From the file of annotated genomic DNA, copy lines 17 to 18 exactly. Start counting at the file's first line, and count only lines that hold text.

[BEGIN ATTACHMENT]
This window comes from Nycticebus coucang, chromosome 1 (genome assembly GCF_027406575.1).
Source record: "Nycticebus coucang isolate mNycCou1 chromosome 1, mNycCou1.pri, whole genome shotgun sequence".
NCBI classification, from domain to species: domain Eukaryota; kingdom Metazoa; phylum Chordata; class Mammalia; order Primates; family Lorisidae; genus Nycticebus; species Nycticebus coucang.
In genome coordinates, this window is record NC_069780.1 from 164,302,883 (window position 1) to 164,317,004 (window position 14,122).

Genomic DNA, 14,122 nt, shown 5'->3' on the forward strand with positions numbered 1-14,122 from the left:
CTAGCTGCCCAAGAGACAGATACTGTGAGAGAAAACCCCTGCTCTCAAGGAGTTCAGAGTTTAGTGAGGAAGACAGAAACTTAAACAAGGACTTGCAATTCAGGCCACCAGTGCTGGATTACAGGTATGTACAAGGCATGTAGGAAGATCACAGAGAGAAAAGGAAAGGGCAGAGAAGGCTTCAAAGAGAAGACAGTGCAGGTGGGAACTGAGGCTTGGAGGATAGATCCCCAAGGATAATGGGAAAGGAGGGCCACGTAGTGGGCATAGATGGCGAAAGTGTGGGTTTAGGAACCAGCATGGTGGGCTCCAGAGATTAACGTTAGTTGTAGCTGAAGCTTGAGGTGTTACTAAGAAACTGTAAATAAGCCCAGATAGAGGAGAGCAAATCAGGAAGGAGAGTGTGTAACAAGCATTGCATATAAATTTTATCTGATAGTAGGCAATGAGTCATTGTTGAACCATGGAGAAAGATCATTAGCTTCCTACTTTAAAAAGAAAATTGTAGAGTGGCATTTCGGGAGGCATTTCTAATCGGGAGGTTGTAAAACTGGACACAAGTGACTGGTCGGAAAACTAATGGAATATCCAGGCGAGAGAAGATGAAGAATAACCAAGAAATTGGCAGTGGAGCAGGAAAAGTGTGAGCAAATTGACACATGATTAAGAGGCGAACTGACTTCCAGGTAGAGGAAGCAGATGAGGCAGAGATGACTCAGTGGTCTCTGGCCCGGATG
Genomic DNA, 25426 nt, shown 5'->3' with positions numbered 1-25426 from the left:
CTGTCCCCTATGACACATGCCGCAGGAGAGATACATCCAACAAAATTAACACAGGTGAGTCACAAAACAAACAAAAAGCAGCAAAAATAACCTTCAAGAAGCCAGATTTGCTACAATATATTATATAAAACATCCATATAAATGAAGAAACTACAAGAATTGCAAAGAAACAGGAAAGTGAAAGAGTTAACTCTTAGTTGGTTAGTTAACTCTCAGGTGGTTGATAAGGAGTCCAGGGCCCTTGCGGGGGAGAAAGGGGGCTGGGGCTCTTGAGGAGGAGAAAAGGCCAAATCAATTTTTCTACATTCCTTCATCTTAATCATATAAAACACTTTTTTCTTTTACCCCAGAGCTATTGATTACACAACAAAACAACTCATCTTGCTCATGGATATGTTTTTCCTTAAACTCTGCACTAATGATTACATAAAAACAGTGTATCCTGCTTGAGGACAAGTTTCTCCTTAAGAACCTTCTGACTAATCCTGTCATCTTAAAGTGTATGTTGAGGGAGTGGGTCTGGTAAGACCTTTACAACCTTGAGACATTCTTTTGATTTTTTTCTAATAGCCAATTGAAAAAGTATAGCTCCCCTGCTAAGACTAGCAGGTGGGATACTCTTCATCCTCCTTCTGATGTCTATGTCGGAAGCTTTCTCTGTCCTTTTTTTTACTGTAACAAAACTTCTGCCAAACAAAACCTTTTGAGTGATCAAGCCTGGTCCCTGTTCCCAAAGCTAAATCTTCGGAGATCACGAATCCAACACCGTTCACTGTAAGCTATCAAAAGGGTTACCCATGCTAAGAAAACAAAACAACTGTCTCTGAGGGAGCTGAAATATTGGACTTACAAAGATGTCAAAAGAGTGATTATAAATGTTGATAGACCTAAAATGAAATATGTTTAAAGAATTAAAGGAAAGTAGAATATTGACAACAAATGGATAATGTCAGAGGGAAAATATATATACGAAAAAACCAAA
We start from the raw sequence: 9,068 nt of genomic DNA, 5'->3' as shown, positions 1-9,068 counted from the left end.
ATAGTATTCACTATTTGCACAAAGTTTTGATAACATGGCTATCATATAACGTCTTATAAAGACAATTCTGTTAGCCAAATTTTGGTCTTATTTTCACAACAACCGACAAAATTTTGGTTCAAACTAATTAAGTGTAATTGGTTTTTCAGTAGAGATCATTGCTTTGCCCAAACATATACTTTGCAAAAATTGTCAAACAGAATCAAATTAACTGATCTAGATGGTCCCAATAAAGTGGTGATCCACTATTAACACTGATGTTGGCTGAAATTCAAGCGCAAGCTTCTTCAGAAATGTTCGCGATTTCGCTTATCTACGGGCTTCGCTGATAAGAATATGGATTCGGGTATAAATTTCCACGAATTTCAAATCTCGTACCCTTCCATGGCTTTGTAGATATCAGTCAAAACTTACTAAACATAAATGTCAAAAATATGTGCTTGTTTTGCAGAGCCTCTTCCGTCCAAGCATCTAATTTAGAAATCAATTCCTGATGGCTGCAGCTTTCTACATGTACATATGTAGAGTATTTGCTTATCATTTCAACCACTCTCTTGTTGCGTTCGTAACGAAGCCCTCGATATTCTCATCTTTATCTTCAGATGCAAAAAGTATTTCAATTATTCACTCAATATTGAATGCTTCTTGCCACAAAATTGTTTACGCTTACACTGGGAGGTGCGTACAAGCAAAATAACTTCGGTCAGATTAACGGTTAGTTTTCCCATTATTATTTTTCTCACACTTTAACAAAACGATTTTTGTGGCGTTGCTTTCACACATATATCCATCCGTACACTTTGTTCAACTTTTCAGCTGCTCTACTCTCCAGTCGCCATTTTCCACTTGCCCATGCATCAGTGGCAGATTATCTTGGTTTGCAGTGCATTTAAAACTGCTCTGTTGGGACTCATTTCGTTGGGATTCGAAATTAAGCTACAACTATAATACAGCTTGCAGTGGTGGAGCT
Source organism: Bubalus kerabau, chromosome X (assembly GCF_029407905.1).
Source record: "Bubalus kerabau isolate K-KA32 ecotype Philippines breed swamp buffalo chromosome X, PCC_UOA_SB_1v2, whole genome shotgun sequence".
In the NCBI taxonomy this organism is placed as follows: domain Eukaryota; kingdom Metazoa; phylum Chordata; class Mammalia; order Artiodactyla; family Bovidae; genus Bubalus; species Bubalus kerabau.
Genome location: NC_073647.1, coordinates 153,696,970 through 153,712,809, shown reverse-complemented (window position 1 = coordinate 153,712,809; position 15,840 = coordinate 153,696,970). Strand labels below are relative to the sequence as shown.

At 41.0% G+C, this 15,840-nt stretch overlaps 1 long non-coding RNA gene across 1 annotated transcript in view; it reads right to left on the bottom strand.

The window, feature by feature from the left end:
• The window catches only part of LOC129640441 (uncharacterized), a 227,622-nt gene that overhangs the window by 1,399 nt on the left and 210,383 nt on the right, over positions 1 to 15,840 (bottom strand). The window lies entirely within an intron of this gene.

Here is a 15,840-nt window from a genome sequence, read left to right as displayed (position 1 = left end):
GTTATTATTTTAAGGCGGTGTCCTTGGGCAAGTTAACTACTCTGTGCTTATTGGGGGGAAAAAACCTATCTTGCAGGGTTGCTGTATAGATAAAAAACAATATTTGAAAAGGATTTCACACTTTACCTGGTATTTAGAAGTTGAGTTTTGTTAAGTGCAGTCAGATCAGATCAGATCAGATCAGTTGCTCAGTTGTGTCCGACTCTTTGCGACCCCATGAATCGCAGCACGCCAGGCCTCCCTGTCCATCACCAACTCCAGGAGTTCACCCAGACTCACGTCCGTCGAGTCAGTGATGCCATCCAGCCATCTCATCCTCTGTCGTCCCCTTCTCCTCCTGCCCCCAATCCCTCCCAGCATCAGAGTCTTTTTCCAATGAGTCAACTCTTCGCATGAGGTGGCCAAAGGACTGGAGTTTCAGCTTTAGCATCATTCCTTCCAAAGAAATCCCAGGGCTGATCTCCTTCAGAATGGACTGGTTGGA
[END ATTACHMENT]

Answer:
• The window catches only part of LOC129640441 (uncharacterized), a 227,622-nt gene that overhangs the window by 1,399 nt on the left and 210,383 nt on the right, over positions 1 to 15,840 (bottom strand). The window lies entirely within an intron of this gene.

Here is a 15,840-nt window from a genome sequence, read left to right as displayed (position 1 = left end):